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Sunday 07th May 2017



John 10:1-10

Jesus said:
  ‘I tell you most solemnly, anyone who does not enter the sheepfold through the gate, but gets in some other way is a thief and a brigand. The one who enters through the gate is the shepherd of the flock; the gatekeeper lets him in, the sheep hear his voice, one by one he calls his own sheep and leads them out. When he has brought out his flock, he goes ahead of them, and the sheep follow because they know his voice. They never follow a stranger but run away from him: they do not recognise the voice of strangers.’
  Jesus told them this parable but they failed to understand what he meant by telling it to them.
  So Jesus spoke to them again:
‘I tell you most solemnly,
I am the gate of the sheepfold.
All others who have come
are thieves and brigands;
but the sheep took no notice of them.
I am the gate.
Anyone who enters through me will be safe:
he will go freely in and out
and be sure of finding pasture.
The thief comes
only to steal and kill and destroy.
I have come
so that they may have life and have it to the full.’


One of Christ’s greatest teaching gifts was his use of images from the environment in which
people lived and worked. Herding was is one of the daily chores of many people in the Holy
Land. Looking over the old death registers of our own parish, it is not uncommon to find
someone described as having been ‘a herd’. Shepherds, leading their flock through the
dusty desert countryside, from pasture to water to shelter, were not and still are not a high
profile group. In Christ’s time, they were regarded as dubious characters, low life, and
shifty. Their profession of herd or shepherd was given some dignity by being the first
guests of the infant Jesus in the crib. It was their only claim to fame. Jesus chose the image
of shepherd to describe his own role and the role of those who would follow him in
ministering to God’s people. He draws a picture of the Good Shepherd as one with
knowledge of his flock, with an interest in their welfare, and with a love for them which is
shown in his willingness to literally pour out his life in service, to lay down his life for his
sheep. The Good Shepherd is not just efficient. He is good. His flock know and listen, in
response to this goodness. This image is sharply contrasted with the hireling, who is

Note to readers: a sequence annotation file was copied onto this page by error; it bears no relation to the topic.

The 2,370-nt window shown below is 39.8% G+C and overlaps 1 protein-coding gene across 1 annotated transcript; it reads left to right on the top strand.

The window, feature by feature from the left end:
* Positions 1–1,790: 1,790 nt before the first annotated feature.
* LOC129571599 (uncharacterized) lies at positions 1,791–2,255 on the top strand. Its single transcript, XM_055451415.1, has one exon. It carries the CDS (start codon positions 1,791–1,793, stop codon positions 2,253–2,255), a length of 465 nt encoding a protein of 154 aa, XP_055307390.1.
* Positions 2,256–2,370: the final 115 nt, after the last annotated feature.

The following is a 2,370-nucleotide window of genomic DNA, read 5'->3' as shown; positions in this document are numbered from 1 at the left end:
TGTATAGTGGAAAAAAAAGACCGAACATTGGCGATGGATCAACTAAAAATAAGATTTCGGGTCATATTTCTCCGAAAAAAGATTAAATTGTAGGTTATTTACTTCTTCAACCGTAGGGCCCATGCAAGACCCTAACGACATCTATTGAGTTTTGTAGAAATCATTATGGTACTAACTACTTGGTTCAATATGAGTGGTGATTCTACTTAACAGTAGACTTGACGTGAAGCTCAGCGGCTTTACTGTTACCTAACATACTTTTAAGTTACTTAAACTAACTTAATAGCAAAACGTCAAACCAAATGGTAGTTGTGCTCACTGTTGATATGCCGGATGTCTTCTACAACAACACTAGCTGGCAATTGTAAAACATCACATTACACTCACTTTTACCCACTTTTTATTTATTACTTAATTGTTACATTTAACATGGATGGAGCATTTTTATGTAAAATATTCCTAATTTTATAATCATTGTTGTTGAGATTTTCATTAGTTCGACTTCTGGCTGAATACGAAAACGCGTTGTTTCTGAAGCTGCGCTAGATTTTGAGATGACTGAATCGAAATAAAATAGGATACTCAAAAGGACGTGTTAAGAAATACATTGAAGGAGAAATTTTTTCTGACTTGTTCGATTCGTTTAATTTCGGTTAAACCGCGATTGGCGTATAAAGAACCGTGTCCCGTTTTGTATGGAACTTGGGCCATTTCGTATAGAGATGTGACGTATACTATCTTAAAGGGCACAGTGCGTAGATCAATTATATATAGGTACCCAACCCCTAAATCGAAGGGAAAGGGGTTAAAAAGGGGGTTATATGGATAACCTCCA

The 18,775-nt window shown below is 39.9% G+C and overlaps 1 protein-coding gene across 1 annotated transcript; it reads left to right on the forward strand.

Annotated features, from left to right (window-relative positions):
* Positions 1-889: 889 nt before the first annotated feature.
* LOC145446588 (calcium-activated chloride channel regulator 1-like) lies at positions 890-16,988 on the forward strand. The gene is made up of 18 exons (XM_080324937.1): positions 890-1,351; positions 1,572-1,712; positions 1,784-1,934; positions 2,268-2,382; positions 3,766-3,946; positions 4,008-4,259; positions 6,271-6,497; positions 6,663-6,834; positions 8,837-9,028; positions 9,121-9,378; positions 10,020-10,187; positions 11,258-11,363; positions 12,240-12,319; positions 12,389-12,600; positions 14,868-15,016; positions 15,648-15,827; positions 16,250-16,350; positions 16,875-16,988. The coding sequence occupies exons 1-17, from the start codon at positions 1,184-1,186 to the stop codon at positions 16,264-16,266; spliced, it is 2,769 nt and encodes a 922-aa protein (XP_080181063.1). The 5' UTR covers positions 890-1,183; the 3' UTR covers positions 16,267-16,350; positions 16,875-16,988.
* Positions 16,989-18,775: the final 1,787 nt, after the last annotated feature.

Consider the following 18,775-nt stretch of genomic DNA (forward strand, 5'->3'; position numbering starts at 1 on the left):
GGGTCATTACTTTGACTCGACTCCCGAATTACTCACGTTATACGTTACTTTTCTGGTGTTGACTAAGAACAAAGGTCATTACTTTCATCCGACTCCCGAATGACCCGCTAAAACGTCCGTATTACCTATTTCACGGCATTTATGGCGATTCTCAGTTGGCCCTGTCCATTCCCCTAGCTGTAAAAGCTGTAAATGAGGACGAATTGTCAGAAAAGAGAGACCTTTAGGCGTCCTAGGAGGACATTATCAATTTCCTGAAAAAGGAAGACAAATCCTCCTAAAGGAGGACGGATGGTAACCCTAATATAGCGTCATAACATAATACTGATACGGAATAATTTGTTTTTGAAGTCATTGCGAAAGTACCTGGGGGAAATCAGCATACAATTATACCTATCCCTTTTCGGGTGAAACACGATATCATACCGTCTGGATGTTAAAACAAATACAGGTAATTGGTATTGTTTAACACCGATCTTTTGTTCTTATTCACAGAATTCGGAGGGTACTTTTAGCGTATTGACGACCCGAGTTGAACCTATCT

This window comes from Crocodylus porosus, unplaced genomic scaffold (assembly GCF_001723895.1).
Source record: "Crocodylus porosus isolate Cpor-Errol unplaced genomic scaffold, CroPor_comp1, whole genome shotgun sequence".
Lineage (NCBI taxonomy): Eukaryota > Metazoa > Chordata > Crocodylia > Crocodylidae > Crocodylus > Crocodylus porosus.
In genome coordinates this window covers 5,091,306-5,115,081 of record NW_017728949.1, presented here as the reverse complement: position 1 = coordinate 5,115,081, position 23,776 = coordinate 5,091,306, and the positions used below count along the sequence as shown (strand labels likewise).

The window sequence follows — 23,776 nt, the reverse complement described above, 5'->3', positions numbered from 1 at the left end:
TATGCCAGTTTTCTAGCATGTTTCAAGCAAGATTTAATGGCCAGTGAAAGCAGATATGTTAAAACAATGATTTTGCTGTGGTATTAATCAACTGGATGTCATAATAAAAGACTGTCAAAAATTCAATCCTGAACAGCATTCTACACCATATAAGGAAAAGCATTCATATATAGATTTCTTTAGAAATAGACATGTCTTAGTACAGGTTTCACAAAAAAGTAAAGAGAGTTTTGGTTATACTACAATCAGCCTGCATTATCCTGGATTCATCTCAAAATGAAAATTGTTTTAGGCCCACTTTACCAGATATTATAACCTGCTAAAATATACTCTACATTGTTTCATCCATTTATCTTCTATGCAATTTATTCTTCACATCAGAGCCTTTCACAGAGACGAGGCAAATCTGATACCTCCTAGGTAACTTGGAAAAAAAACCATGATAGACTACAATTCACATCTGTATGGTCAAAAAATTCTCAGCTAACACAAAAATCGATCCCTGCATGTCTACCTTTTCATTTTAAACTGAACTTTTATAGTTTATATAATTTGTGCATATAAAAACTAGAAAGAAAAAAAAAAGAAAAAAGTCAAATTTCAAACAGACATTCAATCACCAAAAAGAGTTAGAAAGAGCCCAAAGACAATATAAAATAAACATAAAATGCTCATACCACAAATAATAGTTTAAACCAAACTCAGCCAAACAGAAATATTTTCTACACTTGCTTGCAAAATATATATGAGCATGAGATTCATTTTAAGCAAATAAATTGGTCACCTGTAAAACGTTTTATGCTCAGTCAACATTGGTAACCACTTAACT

motivated by his wage and while he might be efficient, he has no real love for the sheep.
He looks after himself first, and rather than laying down his life for his sheep, seeks rather
to save his own skin first. The result is a scattered sheep and an absent shepherd.
The care of the Good Shepherd is not confined to his own sheep. There are others, always,
whom he seeks to lead and protect and care for, as well. The flock is always in danger too,
from inside and outside. Some of the flock can be very exclusive, not wanting or allowing
others to join in. Others of the flock can be proud and prefer to live, cut off from the flock,
claiming to fare just as well, to live even better maybe, without being part of the flock. We
have a duty to fulfil the roles of shepherd and sheep in our lives, to be good and caring
leaders, and to serve those in our care. We have a duty, after the example of Christ, to
know his voice and to listen and know the voice of those whose welfare depends on us. We
have a duty to allow ourselves to be led, by those we judge as good and wise and caring.
We are not only safer within the flock, we need each other, and we learn from each other,
and we find nourishment together, in communion.
We believe in the communion of saints, the great flocking of those redeemed from death,
shepherded by Christ into the promised land, the pastures of eternal life. The love of the
father for the son is passed on by the son to his people as he gathers in the scattered
people of God. Obedient to the father’s command, the good shepherd works to gather all
into unity, into one flock, acknowledging one voice, living in service of one another. Allow
yourself to be led, by the son of the father, by the shepherd who is good.